George Bush sat down with CNN's Candy Crowley to talk about the housing and financial markets (they were "inebriated"), the auto-industry bailout (he's considering "all options"), and, of course, the shoe-throwing Iraqi reporter from this weekend. Bush kept his sense of humor about the whole thing:
Crowley: Was there ever a part of you that, in reflection, went, wait a second, we have poured billions of dollars, not to mention U.S. blood and treasure into this country, how dare this guy, even if he is a single guy?
Bush: No, I — look, first of all, I didn't have much time to reflect on anything. I was ducking and dodging. And I — first of all, it has got to be one of the most weird moments of my presidency. Here I am getting ready to answer questions from a free press in a democratic Iraq, and a guy stands up and throws a shoe.
Bush: And it was bizarre. And it was an interesting way for a person to express himself. I was asked about it immediately after the incident and I said, here's a person that obviously was longing for notoriety and he achieved it. But I don't feel this is — I'm not angry with the system, I believe that a free society is emerging and a free society is necessary for our own security and peace.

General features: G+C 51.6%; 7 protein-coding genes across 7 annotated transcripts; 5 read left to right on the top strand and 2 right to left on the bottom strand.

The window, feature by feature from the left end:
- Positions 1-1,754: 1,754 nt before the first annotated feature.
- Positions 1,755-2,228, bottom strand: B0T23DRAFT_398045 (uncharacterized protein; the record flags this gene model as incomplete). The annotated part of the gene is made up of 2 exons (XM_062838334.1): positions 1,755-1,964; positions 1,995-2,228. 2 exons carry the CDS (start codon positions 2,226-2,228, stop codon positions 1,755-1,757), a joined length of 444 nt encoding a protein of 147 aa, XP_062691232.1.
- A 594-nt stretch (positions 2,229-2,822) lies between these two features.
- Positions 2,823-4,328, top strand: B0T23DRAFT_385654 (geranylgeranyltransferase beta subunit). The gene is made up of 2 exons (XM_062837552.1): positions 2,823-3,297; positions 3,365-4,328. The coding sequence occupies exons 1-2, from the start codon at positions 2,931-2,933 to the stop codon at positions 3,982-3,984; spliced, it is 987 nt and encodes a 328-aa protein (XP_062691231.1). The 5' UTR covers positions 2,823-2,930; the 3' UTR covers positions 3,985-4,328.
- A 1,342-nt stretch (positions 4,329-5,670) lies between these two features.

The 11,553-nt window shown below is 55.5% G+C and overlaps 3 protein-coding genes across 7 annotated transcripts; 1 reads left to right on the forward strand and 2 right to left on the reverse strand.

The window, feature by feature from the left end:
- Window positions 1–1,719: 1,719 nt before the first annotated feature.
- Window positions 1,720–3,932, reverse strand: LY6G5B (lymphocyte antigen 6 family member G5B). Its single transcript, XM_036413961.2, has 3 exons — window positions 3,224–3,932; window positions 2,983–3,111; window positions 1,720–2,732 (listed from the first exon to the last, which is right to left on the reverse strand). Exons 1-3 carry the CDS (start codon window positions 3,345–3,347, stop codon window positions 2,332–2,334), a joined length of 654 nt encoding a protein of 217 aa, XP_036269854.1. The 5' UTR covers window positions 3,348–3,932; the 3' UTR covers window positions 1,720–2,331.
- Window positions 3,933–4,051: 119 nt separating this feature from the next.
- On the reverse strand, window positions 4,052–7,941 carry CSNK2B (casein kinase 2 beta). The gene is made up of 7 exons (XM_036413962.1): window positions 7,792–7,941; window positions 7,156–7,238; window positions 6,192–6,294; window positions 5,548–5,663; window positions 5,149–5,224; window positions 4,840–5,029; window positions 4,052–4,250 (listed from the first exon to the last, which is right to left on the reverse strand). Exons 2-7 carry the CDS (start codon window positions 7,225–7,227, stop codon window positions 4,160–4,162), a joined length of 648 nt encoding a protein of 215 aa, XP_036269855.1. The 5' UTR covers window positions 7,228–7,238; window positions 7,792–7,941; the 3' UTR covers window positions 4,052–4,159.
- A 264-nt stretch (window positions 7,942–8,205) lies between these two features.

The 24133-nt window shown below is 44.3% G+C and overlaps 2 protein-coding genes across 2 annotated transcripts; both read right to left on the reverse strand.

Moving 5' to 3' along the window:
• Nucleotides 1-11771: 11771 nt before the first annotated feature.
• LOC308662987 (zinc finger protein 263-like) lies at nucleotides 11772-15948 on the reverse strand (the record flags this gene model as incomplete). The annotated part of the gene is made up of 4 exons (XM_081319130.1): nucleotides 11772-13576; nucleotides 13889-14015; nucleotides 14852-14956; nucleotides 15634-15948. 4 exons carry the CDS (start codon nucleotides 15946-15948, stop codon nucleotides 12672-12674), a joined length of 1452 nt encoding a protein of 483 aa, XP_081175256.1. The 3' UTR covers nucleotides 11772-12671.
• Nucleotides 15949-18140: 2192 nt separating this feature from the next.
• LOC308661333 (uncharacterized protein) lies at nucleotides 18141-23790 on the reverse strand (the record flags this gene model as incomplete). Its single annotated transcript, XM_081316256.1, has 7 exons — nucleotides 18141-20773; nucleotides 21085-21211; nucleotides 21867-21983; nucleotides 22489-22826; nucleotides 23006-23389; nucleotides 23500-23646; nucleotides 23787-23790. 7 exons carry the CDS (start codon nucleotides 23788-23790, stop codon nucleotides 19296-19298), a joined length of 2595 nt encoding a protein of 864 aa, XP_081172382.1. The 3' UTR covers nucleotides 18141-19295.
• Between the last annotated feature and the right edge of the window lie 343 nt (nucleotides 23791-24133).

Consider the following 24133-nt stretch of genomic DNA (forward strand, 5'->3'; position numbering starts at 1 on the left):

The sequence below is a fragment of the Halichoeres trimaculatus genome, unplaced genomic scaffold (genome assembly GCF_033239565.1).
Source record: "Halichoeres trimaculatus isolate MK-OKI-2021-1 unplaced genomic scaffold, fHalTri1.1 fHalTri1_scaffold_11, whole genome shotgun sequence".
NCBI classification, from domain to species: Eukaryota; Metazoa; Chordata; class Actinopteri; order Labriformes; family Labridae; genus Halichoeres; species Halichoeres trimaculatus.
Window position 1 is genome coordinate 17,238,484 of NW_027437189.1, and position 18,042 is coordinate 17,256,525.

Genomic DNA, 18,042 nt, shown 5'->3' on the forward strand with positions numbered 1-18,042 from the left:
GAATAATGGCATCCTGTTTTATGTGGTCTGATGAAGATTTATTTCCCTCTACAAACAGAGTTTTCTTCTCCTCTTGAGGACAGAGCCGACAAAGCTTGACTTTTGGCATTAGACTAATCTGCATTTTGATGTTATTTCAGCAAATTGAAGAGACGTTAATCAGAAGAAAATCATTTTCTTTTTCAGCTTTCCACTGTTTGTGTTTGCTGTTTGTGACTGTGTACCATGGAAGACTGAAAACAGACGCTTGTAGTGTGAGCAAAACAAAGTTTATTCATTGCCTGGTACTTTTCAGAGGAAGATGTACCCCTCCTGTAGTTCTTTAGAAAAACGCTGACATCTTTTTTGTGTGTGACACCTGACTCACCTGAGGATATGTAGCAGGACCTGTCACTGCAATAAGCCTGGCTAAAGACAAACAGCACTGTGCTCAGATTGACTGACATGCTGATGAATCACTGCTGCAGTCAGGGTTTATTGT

So he's pretty philosophical about the whole thing, and hopes that Iraqi authorities don't "overreact" in their handling of the journalist. But this quote got us thinking. This is really one of the "most weird" moments in your presidency? Really? Setting aside anything war-, economy-, or policy-related, was it weirder than the time you couldn't open that door in China? Or when you chest-bumped an Air Force cadet? Or when you punched the air and said, "Good-bye from the world's biggest polluter" at the end of a climate meeting at the G8?
Not that we won't, in some small way, miss this kind of thing. But it will be nice, for a change, to have a president who has a slightly lower level of enthusiasm for the "weird."